To most readers of the Bible, this information seems innocuous. It is not the least bit surprising that we find in these ancient texts some “scientifically dubious” ideas. But for evangelicals committed to inerrancy, an explanation has to be devised to avoid such an outcome. For example, Bruce Waltke in his commentary on Genesis written with Cathi Fredricks writes that although Jacob appeals to sympathetic magic in his attempt to create his unique flock, his “scheme works because of God’s sovereign grace, not because of pagan magic or the fallacious assumption of prenatal influence on inheritable characteristics.” A more terse rejection is offered by T. Desmond Alexander in his notes for The ESV Study Bible: “The text should not be understood to imply any causal relationship between the sticks and the newborn animals.”
Another response comes from self-proclaimed Bible scholar Robert Clifton Robinson in a recent post entitled “How Science Confirms the Texts of the Bible: Genesis Chapter 30.” In it, Robinson claims that the story in Genesis 30 makes perfect sense in light of what we now know about genetics. He writes,
Diet and exercise may drastically affect epigenetic changes that result in the types of physical appearances we see in the sheep of Jacob, when he accessed chemical compounds found in the bark of various trees stated in Genesis chapter 30.
Jacob’s use of branches in which he peeled back the bark exposing the chemical compounds found in these trees, caused heritable changes in the expression of genes in these animals, resulting in physical changes in the subsequent sheep that were born.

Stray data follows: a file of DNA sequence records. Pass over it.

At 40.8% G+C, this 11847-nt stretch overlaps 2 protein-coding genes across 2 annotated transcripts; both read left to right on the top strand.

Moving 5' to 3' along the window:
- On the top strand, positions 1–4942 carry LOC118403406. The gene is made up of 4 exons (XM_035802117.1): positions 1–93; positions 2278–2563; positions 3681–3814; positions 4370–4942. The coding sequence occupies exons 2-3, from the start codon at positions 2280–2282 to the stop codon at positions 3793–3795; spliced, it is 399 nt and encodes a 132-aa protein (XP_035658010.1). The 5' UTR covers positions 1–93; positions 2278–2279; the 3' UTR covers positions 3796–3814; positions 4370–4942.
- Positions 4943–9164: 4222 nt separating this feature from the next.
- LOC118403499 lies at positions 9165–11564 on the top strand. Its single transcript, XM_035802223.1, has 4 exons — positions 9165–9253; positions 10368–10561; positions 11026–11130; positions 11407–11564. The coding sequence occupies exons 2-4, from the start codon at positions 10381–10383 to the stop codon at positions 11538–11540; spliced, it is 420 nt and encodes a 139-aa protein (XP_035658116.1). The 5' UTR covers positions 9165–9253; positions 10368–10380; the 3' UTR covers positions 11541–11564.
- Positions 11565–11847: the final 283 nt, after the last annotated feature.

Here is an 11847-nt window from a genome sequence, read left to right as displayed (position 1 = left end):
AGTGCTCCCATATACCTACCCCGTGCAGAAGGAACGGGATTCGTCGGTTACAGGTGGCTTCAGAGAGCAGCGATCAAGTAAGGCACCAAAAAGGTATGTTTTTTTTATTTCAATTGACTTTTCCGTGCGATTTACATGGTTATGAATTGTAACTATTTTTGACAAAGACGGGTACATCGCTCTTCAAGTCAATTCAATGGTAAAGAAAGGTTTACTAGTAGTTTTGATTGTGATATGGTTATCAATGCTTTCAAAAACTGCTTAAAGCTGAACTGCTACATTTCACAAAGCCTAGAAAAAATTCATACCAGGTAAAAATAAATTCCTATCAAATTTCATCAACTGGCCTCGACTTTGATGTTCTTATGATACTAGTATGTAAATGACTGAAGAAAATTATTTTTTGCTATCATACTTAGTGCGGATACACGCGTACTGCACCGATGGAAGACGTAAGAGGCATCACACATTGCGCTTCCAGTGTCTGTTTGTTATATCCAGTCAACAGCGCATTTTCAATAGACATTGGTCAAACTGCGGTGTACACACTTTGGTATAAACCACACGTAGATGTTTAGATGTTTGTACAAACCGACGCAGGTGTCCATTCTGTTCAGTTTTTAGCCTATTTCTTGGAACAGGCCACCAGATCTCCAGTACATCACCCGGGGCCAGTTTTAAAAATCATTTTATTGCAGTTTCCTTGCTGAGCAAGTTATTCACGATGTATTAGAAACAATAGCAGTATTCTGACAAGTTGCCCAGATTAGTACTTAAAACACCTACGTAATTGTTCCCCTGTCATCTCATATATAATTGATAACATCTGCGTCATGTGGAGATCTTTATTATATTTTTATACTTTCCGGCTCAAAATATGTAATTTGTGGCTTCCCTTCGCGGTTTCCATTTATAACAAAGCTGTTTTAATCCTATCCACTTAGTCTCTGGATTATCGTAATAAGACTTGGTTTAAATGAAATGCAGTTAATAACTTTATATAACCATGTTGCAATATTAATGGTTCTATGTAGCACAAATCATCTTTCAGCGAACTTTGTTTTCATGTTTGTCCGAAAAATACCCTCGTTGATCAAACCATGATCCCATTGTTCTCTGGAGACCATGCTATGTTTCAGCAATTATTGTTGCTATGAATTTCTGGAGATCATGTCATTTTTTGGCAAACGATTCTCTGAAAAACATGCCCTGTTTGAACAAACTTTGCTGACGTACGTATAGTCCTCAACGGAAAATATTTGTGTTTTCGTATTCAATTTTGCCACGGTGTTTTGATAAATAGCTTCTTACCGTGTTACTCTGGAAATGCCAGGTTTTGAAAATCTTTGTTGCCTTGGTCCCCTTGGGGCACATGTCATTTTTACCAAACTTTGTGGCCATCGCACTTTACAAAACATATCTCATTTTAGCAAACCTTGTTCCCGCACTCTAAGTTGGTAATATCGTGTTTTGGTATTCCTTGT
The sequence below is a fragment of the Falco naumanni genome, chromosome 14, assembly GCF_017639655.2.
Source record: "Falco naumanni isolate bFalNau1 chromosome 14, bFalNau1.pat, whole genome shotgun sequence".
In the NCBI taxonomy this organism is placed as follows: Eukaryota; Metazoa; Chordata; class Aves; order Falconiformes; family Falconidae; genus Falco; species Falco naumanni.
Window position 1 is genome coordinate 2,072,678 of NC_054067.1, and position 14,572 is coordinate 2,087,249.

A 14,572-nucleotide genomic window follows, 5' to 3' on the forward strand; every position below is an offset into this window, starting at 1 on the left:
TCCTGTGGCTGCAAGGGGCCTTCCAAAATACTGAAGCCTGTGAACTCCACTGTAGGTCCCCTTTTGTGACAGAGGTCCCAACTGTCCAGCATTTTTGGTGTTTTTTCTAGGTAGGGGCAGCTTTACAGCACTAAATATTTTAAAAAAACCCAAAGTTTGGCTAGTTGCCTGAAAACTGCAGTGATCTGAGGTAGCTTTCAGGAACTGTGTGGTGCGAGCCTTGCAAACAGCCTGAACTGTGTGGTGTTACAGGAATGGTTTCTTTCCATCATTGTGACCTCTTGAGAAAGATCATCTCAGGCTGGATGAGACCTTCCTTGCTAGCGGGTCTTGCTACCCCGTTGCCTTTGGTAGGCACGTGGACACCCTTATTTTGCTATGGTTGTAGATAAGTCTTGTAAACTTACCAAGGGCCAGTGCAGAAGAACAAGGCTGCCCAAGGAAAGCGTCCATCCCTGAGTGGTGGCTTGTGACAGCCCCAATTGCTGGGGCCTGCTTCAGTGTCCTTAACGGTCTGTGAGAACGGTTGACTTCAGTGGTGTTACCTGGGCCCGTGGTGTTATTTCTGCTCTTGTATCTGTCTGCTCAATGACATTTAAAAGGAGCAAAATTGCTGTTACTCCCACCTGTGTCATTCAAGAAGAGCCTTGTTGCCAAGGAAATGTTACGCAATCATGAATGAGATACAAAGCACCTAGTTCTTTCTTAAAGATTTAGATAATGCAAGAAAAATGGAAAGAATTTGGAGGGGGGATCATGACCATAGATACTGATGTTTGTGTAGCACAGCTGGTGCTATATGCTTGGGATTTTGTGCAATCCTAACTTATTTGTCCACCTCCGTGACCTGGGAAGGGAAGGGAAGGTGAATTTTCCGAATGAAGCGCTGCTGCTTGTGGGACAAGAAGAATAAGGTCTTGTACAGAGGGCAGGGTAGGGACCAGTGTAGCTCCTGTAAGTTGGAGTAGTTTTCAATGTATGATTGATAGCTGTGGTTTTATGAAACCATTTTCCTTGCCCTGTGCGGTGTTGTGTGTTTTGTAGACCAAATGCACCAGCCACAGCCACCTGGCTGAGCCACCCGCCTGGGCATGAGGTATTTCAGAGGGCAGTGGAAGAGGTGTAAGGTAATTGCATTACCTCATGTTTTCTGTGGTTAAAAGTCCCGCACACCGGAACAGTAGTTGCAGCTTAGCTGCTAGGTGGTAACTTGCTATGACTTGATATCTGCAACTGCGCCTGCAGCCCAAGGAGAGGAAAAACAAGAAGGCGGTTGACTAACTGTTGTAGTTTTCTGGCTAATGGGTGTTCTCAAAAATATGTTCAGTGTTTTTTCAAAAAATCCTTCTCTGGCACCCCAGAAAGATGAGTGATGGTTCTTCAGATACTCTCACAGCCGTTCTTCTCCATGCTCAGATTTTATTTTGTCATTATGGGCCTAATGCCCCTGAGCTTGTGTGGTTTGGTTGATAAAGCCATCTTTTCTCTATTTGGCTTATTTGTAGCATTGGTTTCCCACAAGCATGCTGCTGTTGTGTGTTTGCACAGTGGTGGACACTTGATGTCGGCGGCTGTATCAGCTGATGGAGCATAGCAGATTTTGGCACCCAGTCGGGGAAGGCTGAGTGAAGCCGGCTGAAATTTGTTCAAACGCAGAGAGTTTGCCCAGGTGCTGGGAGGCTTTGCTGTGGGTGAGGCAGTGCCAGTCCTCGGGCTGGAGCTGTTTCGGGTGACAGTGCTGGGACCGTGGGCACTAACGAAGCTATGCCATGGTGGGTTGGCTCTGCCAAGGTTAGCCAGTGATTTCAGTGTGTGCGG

This is, as you might have guessed given that Robinson wrote it, entirely wrong.
First of all, there is no evidence to suggest that any compound in the trees mentioned in Genesis 30 have the ability to produce altered fur in newborn sheep and goats, nor does Robinson produce any. He notes that salicylic acid, a chemical found in pain products like Aspirin, can be found in the bark of Aspen trees. But what is the argument here? Because a tree contains an ingredient useful for one thing (pain reduction) that the trees mentioned in Genesis 30 are useful for another (genetic alteration)? This is what we call a non-sequitur. Moreover, where is the evidence that these trees produce chemicals such that when ingested by mating and pregnant female sheep that they produce striped, speckled, or spotted offspring? To my knowledge, there is none. Additionally, as Siddhartha Mukherjee notes in his book The Gene: An Intimate History, epigenetic changes to genes do happen but are “limited, idiosyncratic, and unpredictable,” and a lot of it is “used to justify junk science,” like the idea that “[d]iets, exposures, memories, and therapies” can “alter heredity.” Mukherjee writes,